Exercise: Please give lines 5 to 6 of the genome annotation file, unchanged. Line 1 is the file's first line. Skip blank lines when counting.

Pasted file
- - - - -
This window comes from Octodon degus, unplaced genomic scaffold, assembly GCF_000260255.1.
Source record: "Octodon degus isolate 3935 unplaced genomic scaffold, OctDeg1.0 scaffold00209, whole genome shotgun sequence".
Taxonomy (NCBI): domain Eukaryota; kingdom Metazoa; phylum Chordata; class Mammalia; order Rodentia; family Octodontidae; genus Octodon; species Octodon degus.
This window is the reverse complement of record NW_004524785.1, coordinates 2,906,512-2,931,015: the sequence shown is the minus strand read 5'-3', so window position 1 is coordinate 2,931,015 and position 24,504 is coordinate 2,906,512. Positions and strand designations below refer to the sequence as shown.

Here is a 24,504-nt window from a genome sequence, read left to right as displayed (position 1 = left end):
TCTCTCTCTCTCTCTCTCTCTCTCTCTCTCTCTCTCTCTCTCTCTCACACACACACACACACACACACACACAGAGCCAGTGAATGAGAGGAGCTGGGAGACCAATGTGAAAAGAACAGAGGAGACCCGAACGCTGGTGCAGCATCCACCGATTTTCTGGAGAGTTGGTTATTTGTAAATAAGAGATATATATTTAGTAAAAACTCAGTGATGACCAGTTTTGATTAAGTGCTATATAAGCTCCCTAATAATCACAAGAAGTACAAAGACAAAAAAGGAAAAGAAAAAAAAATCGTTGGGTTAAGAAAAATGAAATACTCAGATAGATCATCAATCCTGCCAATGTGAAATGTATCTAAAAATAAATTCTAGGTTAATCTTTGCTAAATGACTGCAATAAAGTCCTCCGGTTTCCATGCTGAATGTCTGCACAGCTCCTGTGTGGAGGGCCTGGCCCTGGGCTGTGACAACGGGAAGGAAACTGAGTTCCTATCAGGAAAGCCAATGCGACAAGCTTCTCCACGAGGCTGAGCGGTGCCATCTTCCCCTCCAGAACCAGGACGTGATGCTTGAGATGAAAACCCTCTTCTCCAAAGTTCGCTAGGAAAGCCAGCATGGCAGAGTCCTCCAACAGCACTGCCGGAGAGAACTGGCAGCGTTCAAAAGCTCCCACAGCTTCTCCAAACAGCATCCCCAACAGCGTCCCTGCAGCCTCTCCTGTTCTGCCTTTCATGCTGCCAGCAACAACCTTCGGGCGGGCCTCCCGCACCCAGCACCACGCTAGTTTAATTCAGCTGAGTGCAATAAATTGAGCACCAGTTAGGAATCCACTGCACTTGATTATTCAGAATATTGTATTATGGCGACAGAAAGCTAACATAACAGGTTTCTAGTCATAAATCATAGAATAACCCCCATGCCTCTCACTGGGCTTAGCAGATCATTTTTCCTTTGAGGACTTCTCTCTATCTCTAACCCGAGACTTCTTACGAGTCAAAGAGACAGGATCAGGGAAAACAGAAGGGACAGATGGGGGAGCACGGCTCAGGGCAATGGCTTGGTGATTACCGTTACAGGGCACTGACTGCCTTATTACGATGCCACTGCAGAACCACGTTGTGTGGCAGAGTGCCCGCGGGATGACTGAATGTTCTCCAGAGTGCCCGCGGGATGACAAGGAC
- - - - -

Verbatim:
Here is a 24,504-nt window from a genome sequence, read left to right as displayed (position 1 = left end):
TCTCTCTCTCTCTCTCTCTCTCTCTCTCTCTCTCTCTCTCTCTCTCACACACACACACACACACACACACACAGAGCCAGTGAATGAGAGGAGCTGGGAGACCAATGTGAAAAGAACAGAGGAGACCCGAACGCTGGTGCAGCATCCACCGATTTTCTGGAGAGTTGGTTATTTGTAAATAAGAGATATATATTTAGTAAAAACTCAGTGATGACCAGTTTTGATTAAGTGCTATATAAGCTCCCTAATAATCACAAGAAGTACAAAGACAAAAAAGGAAAAGAAAAAAAAATCGTTGGGTTAAGAAAAATGAAATACTCAGATAGATCATCAATCCTGCCAATGTGAAATGTATCTAAAAATAAATTCTAGGTTAATCTTTGCTAAATGACTGCAATAAAGTCCTCCGGTTTCCATGCTGAATGTCTGCACAGCTCCTGTGTGGAGGGCCTGGCCCTGGGCTGTGACAACGGGAAGGAAACTGAGTTCCTATCAGGAAAGCCAATGCGACAAGCTTCTCCACGAGGCTGAGCGGTGCCATCTTCCCCTCCAGAACCAGGACGTGATGCTTGAGATGAAAACCCTCTTCTCCAAAGTTCGCTAGGAAAGCCAGCATGGCAGAGTCCTCCAACAGCACTGCCGGAGAGAACTGGCAGCGTTCAAAAGCTCCCACAGCTTCTCCAAACAGCATCCCCAACAGCGTCCCTGCAGCCTCTCCTGTTCTGCCTTTCATGCTGCCAGCAACAACCTTCGGGCGGGCCTCCCGCACCCAGCACCACGCTAGTTTAATTCAGCTGAGTGCAATAAATTGAGCACCAGTTAGGAATCCACTGCACTTGATTATTCAGAATATTGTATTATGGCGACAGAAAGCTAACATAACAGGTTTCTAGTCATAAATCATAGAATAACCCCCATGCCTCTCACTGGGCTTAGCAGATCATTTTTCCTTTGAGGACTTCTCTCTATCTCTAACCCGAGACTTCTTACGAGTCAAAGAGACAGGATCAGGGAAAACAGAAGGGACAGATGGGGGAGCACGGCTCAGGGCAATGGCTTGGTGATTACCGTTACAGGGCACTGACTGCCTTATTACGATGCCACTGCAGAACCACGTTGTGTGGCAGAGTGCCCGCGGGATGACTGAATGTTCTCCAGAGTGCCCGCGGGATGACAAGGAC